Intent on showing all of her scepticism, she ended the conversation by edging toward the portrait displays.
     The portrait of a small child caught her attention.  So much life and light in the girl's expression. Her emotions were caught by  the artist with photographic precision.  Dark eyes smiled, but the determined stance and the way she clutched two protesting kittens, was caught with  stop-action precision.  Fuzzy, blonde ringlets spilled over a white lace collar, contrasting with a dark green dress.
     "I see our Janey' has caught your eye." 
     "Are you the artist?"
     "No." he smiled when she spun around to face him. Too close, she backed away instantly. "But I could ask the artist if she'll sell."
     "She displays, but won't sell? Ask if I could get a photographic copy.  This is too precious!  It's more than cute; it's chaotic!" Her amusement rippled outward in quiet laughter. "It's as if she just wrestled the kittens at the last moment before the scene was captured."  She held the portrait up to eye-level, looking for the artist's signature. "Janey Lynn."  The need to have the portrait was overpowering.  " I must have this little girl for my own!  How much is it? How much does she want?  I'll pay the price she wants.  Just name it!"   The art salesman, already on the phone, signaled for quiet.  Grace listened.
     "... you will?" He whispered into the phone.  "What made you change your mind?" He waited silently on the phone.  "How much?"  He breathed deeply.  "This time, I really think you're nuts!"  He turned to Grace, paused, not sure how he would say it.  "She wants $2400."
     Grace, stunned for all of 30 seconds, madly searched through her evening bag for her credit card.  "This will do, won't it?"  She slapped the card on the nearby counter.
     He spoke again to the artist.  "I have a winner for your Sweet Janey'." He whistled into the phone then hung up.
     "Talk about winners, little Janey looks like one." Grace couldn't keep the eagerness out of her voice.  "I'd like to take her with me tonight, never mind shipping.  No, never mind wrapping.  I just couldn't tolerate her being confined."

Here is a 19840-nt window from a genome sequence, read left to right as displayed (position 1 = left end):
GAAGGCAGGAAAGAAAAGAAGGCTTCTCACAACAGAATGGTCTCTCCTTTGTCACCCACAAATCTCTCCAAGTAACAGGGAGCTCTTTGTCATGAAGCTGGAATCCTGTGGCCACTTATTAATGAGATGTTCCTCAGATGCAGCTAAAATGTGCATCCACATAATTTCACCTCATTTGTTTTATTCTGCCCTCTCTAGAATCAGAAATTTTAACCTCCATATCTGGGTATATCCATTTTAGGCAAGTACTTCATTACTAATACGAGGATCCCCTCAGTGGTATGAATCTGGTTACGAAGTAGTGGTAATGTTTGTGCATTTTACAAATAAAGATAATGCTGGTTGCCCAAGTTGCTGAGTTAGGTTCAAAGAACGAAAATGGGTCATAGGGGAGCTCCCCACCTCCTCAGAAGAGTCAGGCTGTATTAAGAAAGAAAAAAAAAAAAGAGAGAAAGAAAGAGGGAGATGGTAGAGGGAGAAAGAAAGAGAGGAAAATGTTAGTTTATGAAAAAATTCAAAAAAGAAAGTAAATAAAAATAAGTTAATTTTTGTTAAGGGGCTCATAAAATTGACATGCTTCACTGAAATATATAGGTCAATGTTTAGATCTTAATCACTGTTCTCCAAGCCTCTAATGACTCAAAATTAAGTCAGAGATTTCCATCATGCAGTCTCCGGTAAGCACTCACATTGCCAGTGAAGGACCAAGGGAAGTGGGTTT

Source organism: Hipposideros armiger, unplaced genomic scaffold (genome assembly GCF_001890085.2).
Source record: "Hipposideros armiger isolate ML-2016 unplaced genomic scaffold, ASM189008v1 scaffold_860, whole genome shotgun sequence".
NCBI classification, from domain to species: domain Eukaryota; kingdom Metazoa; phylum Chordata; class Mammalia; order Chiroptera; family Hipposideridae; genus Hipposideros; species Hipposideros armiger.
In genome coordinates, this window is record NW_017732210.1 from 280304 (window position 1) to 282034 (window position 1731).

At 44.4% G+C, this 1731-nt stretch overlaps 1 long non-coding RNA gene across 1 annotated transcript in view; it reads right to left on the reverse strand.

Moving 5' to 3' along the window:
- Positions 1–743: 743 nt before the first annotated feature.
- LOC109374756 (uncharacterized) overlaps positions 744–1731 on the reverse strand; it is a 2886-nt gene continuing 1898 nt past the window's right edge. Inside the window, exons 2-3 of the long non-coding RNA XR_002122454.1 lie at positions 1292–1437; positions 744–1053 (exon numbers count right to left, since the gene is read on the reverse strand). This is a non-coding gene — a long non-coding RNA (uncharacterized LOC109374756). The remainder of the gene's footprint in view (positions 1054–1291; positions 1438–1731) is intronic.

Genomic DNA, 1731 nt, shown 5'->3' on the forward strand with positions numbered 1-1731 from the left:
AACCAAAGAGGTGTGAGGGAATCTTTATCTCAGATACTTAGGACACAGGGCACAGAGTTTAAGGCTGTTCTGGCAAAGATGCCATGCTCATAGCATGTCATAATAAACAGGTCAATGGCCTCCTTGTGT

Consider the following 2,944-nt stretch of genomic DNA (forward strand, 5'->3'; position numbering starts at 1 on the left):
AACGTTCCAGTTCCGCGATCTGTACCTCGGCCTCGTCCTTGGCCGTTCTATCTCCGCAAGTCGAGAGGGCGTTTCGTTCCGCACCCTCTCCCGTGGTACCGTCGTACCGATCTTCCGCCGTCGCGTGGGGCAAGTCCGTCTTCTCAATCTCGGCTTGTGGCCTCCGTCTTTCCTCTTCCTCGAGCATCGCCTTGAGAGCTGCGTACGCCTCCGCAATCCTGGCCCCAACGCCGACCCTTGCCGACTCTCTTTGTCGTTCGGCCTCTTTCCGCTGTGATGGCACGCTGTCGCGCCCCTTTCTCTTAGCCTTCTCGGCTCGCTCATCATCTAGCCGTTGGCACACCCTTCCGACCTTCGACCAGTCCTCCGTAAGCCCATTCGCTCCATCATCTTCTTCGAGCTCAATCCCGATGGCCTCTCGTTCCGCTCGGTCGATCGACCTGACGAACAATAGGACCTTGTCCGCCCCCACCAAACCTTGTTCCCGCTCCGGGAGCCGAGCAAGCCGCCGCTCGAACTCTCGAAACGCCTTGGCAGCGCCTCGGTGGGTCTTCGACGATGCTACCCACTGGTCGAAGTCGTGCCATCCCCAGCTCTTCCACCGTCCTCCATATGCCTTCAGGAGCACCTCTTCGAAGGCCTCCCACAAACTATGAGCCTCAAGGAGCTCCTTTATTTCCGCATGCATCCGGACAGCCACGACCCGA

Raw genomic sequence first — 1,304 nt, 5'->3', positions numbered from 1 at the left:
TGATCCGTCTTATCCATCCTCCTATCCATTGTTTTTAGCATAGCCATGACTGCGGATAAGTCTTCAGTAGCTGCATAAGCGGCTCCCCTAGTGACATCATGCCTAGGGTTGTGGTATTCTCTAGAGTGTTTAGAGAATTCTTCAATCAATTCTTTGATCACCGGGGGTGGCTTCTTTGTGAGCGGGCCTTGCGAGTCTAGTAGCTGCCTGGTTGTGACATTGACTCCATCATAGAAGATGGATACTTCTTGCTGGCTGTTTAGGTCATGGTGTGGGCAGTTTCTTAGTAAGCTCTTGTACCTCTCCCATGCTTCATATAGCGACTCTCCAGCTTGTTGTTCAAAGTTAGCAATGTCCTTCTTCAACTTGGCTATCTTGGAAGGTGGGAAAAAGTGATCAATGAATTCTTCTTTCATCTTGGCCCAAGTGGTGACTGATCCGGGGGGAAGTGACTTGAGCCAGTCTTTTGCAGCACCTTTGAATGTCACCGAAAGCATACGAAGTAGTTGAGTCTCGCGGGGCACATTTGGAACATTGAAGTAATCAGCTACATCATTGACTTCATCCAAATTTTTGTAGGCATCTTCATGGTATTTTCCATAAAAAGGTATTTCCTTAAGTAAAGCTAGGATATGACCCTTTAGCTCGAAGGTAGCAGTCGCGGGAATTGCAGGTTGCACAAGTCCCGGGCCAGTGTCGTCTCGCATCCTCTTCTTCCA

"At least let me call you a cab."
     Another moment later, the art salesman shut the door of the taxi, waving bye' to the Janey-portrait and Grace.
     "Yep.  Knew it all along.  Knew it in my knower'.  Tonight was a night for another winner."  He smiled smugly and returned to the shop as the taxi melted into the neon mix of lights down the strip.
      The trip to her hotel only took minutes, but fatigue began to overshadow her pleasure at acquiring the sought after portrait.  It seemed bigger and heavier as she hauled it from the taxi to the elevator.
     "Phshew!  Must be getting hotter.  Maybe I'm just getting tired, Janey."  She spoke to the portrait as the elevator rode skyward to the 23rd floor.
     "A quick shower.  Maybe read a little."  She rambled as she slipped the key-pass into the door-lock.  Inside the room, she placed the portrait on the dresser.
     "If I had it to do over again, Janey Lynn, I'd have one just like you." This wish finally uttered, Grace fell across the bed and slept, neither showering, nor reading.
     Dreams of running and playing plagued Grace all night.  She tried desperately to open her eyes several times.  Her dream spilled over into reality as she realized someone's child was running loose in the corridor.  No. Someone's child was running in her room. 
     Someone's child just bounded up onto Grace's bed.  Grace, screaming, was certain she was in the depths of a nightmare.
     "Mommie!  Where's breakfast?  I'm hungry! Mac and Zac are hungry!"
     Grace peeled her eyelids open wider.  "I must be dreaming." Words just fell from her mouth.
     "I'm dreaming too! Mac, Zac and me! All of us dreaming!"  The little blond 4-year-old whispered conspiratorially. "It's lotsa fun to dream."
     "Whose...?"  Grace was afraid to ask.  "Whose little girl are you?'
     "Yours!"  Janey chirped, as if to respond to a frequently played game, and bounced off the bed in pursuit of two energetic kittens.
     Grace reached for the phone, intending to call the front desk.  Hand poised over the phone, she couldn't think of a rational thing to say, and she didn't want to sound like an idiot.
     "Mommie..."  She stumbled over the word like a schizophrenic having an identity crisis.  "...is going to take that shower.  Just be good awhile and I'll take you with me" She had to think where.  "-- to the art store.  That's it!"  She slammed the shower door shut as Janey caught the kittens.  
      "We'll be so good, Mommie!"  Was barely heard over the noise of the shower.
     The mental struggle ensued.
     "The kid and kittens are real enough.  Ergo, I'm the mother. Right?  I'm suffering delusions.  I'm cracking up.  Soon as I get home, I promise to see a psychiatrist." Her voice echoed in the steamy bathroom.  Cautiously opening the bathroom door, she checked to see if the game of tag was still in progress.
     No sign of activity.  No racing child or kittens.  Merely a quiet portrait of Janey.  Patiently waiting.  Cats too.
     " I really am going to see a doctor." she promised the portrait.